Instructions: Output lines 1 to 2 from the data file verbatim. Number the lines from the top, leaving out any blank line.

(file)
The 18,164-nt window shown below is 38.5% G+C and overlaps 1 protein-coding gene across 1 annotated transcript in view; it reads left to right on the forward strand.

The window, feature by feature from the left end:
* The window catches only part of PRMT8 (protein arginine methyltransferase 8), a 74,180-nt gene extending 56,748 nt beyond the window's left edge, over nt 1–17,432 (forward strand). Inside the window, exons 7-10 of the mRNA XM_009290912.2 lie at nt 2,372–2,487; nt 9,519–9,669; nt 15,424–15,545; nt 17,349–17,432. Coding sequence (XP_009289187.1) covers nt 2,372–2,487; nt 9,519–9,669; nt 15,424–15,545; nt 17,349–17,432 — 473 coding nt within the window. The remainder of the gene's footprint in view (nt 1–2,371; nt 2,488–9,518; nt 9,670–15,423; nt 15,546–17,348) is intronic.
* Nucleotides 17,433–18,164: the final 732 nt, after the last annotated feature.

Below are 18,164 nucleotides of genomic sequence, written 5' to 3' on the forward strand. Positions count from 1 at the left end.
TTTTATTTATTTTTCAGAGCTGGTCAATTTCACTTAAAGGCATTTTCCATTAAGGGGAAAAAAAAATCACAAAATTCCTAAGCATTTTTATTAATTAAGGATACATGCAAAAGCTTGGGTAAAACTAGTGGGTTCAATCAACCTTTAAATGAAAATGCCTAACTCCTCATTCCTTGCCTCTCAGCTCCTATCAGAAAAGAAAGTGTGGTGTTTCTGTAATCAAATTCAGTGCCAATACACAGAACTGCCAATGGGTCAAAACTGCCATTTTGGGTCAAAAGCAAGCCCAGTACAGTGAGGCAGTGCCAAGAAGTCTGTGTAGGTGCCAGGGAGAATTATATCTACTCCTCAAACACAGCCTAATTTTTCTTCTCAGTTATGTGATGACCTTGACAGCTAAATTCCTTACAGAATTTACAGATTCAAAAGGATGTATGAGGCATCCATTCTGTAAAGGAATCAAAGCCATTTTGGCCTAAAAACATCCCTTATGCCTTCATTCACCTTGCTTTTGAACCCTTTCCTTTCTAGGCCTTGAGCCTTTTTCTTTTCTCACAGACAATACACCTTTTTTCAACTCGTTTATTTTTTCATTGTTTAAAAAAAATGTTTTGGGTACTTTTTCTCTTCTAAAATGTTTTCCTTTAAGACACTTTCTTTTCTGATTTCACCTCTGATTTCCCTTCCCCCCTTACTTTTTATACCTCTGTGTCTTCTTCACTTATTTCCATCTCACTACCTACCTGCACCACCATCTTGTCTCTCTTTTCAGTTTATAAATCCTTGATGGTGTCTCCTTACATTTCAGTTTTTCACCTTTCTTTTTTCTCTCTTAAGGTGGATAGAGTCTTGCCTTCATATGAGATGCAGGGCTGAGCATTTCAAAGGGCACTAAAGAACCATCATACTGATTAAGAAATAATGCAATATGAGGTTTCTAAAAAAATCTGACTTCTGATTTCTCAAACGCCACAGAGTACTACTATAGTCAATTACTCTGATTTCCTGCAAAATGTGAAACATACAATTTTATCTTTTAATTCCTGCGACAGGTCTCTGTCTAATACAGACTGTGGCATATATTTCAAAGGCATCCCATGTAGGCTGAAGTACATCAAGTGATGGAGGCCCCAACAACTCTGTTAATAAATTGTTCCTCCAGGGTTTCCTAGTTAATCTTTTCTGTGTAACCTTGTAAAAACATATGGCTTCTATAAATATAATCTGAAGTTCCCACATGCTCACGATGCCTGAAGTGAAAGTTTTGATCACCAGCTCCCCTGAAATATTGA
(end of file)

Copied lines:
The 18,164-nt window shown below is 38.5% G+C and overlaps 1 protein-coding gene across 1 annotated transcript in view; it reads left to right on the forward strand.

The window, feature by feature from the left end: